Best of the Week
Most Popular
1. Market Decline Will Lead To Pension Collapse, USD Devaluation, And NWO - Raymond_Matison
2.Uber’s Nightmare Has Just Started - Stephen_McBride
3.Stock Market Crash Black Swan Event Set Up Sept 12th? - Brad_Gudgeon
4.GDow Stock Market Trend Forecast Update - Nadeem_Walayat
5.Gold Significant Correction Has Started - Clive_Maund
6.British Pound GBP vs Brexit Chaos Timeline - Nadeem_Walayat
7.Cameco Crash, Uranium Sector Won’t Catch a break - Richard_Mills
8.Recession 2020 Forecast : The New Risks & New Profits Of A Grand Experiment - Dan_Amerman
9.Gold When Global Insanity Prevails - Michael Ballanger
10.UK General Election Forecast 2019 - Betting Market Odds - Nadeem_Walayat
Last 7 days
US Treasury Bonds Pause Near Resistance Before The Next Rally - 18th Oct 19
The Biggest Housing Boom in US History Has Just Begun - 18th Oct 19
British Pound Brexit Chaos GBP Trend Forecast - 18th Oct 19
Stocks Don’t Care About Trump Impeachment - 17th Oct 19
Currencies Show A Shift to Safety And Maturity – What Does It Mean? - 17th Oct 19
Stock Market Future Projected Cycles - 17th Oct 19
Weekly SPX & Gold Price Cycle Report - 17th Oct 19
What Makes United Markets Capital Different From Other Online Brokers? - 17th Oct 19
Stock Market Dow Long-term Trend Analysis - 16th Oct 19
This Is Not a Money Printing Press - 16th Oct 19
Online Casino Operator LeoVegas is Optimistic about the Future - 16th Oct 19
Stock Market Dow Elliott Wave Analysis Forecast - Video - 16th Oct 19
$100 Silver Has Come And Gone - 16th Oct 19
Stock Market Roll Over Risk to New highs in S&P 500 - 16th Oct 19
10 Best Trading Schools and Courses for Students - 16th Oct 19
Dow Stock Market Short-term Trend Analysis - 15th Oct 19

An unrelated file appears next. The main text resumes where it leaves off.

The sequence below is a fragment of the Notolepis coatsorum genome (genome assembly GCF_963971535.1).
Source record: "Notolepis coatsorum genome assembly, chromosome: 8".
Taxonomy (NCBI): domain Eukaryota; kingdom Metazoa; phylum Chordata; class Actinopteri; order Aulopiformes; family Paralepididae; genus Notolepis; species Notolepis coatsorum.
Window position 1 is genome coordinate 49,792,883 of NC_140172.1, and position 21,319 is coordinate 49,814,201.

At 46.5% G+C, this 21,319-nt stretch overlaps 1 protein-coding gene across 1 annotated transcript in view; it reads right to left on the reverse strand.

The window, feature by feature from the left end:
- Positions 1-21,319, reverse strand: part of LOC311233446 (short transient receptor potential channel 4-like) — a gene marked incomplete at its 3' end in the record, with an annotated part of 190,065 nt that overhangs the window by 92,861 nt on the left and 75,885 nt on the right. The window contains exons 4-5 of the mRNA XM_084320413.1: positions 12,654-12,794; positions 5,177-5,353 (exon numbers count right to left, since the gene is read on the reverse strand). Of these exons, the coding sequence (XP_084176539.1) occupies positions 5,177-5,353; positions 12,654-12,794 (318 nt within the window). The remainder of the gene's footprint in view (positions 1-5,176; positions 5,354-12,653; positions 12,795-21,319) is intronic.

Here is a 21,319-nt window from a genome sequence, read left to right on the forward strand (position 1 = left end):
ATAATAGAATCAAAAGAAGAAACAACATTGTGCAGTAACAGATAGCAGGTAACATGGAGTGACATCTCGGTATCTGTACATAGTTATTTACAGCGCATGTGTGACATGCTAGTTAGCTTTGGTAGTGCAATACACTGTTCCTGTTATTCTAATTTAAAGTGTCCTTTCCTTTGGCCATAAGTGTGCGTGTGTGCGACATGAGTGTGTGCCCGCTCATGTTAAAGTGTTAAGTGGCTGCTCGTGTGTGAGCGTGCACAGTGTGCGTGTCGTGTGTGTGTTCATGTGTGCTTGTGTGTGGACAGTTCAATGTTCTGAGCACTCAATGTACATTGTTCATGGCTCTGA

The Many Aligning Signals in Gold - 15th Oct 19
Market Action Suggests Downside in Precious Metals - 15th Oct 19
US Major Stock Market Indexes Retest Critical Price Channel Resistance - 15th Oct 19
“Baghad Jerome” Powell Denies the Fed Is Using Financial Crisis Tools - 15th Oct 19
British Pound GBP Trend Analysis - 14th Oct 19
A Guide to Financing Your Next Car - 14th Oct 19
America's Ruling Class - Underestimating Them & Overestimating Us - 14th Oct 19
Stock Market Range Bound - 14th Oct 19
Gold, Silver Bonds - Inflation in the Offing? - 14th Oct 19
East-West Trade War: Never Take a Knife to a Gunfight - 14th Oct 19
Consider Precious Metals for Insurance First, Profit Second... - 14th Oct 19
Stock Market Dow Elliott Wave Analysis Forecast - 13th Oct 19
The Most Successful IPOs Have This One Thing in Common - 13th Oct 19
Precious Metals & Stock Market VIX Are Set To Launch Dramatically Higher - 13th Oct 19
Discovery Sport EGR Valve Gasket Problems - Land Rover Dealer Fix - 13th Oct 19
Stock Market US Presidential Cycle - Video - 12th Oct 19
Social Security Is Screwing Millennials - 12th Oct 19
Gold Gifts Traders With Another Rotation Below $1500 - 12th Oct 19
US Dollar Index Trend Analysis - 11th Oct 19
China Golden Week Sales Exceed Expectations - 11th Oct 19
Stock Market Short-term Consolidation Does Not change Secular Bullish Trend - 11th Oct 19
The Allure of Upswings in Silver Mining Stocks - 11th Oct 19
US Housing Market 2018-2019 and 2006-2007: Similarities & Differences - 11th Oct 19
Now Is the Time to Load Up on 5G Stocks - 11th Oct 19
Why the Law Can’t Protect Your Money - 11th Oct 19
Will Miami be the First U.S. Real Estate Bubble to Burst? - 11th Oct 19
How Online Casinos Maximise Profits - 11th Oct 19
3 Tips for Picking Junior Gold Stocks - 10th Oct 19
How Does Inflation Affect Exchange Rates? - 10th Oct 19
This Is the Best Time to Load Up on These 3 Value Stocks - 10th Oct 19
What Makes this Gold Market Rally Different From All Others - 10th Oct 19
Stock Market US Presidential Cycle - 9th Oct 19

Market Oracle FREE Newsletter

Stock Market Trend Forecast Oct - Dec 2019 by Nadeem Walayat

Can The U.S. Economic Recovery Overcome Europe’s Drag?

Economics / Economic Recovery Jan 07, 2012 - 07:18 AM GMT

By: Sy_Harding

Economics Best Financial Markets Analysis ArticleIn an October column I wrote, “For the first time this year the trend of U.S. economic reports is potentially bottoming and turning positive. And after being bearish in the spring and summer, I like what I see in the technical charts of many markets. If only we could ignore Europe.”

That pretty much still defines the situation as we enter the new year.


Our indicators did trigger a buy signal in mid-October, and the Dow is up 16.5% from its early October low.

The U.S. economic recovery did indeed get underway, and has been gaining momentum impressively.

More importantly, the positive reports are coming from all the crucial segments of the economy; consumer confidence, home sales, new home construction, the auto industry, manufacturing, the services sector, and even more impressive, in the employment picture.